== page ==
Located in Northern Ireland, Armagh is an enchanting county town that is historically significance to both Celtic paganism and Christianity. Darren McLoughlin of Panoramic Ireland reveals the beauty of this area through stunning photography.
Armagh is a city full of Georgian architecture. Many of these were built on the request of Archbishop Robinson, including his chapel in the form of a Green temple built in 1781.
St. Patrick’s Church of Ireland cathedral in Armagh. St. Patrick founded his principal church in Ireland here in 445AD. High King of Ireland Brian Boru was buried here after The Battle of Clontarf in 1014AD.
Lough Neagh is the largest lake in Ireland and Britain covering 383km squared. Five of the six counties of Northern Ireland meet around its shores and almost half of Northern Ireland drains through the lough.
The River Bann flowing through County Armagh just before it enters Lough Neagh. The Bann is Northern Ireland’s longest river at 129km.
Interior of St. Patrick’s Church of Ireland cathedral in Armagh. The layout is based on the thirteenth century plan but most of the extant building dates from the mid-nineteenth century.
View over Armagh city, the tall spires of St. Patrick’s Catholic cathedral dominates the skyline. Armagh City is built over seven hills and sits in the drumlin belt that stretches from the east to west coasts of Ireland.
St. Patrick’s Catholic cathedral in Armagh. Started in 1838 the building was interrupted by the Great Irish Famine in the 1840s and completed in French Gothic style compared with the original English Gothic.
Interior of St. Patrick’s Catholic cathedral, the lofty heights of the interior are covered in mosaic and the red hats of former cardinals hang from the roof until they disintegrate.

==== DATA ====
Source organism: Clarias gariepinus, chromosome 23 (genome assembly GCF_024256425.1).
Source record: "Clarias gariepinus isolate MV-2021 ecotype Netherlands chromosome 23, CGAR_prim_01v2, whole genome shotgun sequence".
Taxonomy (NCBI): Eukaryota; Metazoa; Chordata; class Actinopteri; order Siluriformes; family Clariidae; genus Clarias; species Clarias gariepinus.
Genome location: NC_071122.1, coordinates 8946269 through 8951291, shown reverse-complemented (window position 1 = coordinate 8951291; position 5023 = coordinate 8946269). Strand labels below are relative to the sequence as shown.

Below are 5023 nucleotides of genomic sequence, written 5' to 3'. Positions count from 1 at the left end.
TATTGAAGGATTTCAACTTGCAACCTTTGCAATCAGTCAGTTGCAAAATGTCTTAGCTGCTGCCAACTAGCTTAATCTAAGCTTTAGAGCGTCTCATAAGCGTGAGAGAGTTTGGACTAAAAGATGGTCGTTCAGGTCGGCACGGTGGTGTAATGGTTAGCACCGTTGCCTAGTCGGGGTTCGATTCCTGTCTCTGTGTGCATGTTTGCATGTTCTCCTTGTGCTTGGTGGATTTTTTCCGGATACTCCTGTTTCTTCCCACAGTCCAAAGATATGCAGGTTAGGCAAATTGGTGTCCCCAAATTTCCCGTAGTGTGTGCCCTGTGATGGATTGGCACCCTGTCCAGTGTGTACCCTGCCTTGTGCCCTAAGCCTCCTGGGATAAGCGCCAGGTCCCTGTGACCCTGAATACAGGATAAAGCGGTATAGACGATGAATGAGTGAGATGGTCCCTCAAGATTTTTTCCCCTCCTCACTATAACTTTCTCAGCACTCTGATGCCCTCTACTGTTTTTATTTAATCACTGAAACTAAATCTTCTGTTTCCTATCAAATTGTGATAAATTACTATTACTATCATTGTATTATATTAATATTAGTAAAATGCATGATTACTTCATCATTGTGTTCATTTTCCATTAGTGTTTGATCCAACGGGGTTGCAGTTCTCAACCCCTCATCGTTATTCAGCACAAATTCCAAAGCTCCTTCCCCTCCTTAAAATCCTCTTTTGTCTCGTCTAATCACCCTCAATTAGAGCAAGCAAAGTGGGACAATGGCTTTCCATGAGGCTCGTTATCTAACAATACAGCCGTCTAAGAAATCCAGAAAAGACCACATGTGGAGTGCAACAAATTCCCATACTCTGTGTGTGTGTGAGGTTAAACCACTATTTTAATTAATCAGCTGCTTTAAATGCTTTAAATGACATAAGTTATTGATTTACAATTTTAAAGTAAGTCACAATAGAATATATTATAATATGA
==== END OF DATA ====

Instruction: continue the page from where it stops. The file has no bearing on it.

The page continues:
Clontygora. This court tomb sits on a hill in South Armagh close to Slieve Gullion. It was built around 3,500BC and it would have been covered by stones and earth to form a cairn.
Armagh Observatory, built in the late eighteenth century by renowned architect Francis Johnston for Archbishop Robinson. It is still an astronomical research centre with two dozen astronomers in residence.
Apple orchards. Armagh is known as the Orchard county, and it is easy to see why when travelling through the north of the county. Bramley apple orchards coat the hills and for a few weeks in spring the landscape is ablaze with delicate pink and white flowers.
The highest point in County Armagh is Slieve Gullion an extinct volcano sitting at the centre or a large ring-dyke complex. During the winter it is often snowbound despite being only 573m above sea level.
Navan Fort. The ancient capital of Ulster known as Emain Macha. Human activity dates to 4000BC and the manmade central mound dates to 95BC.
Darren is an Irish professional photographer specialising in art, product, architectural and travel/tourism photography. He has published a book called Portrait of Armagh and his company Panoramic Ireland run one-to-one and small group photography tours and workshops in Dublin and across Ireland and Northern Ireland. To find out more please visit www.panoramicireland.com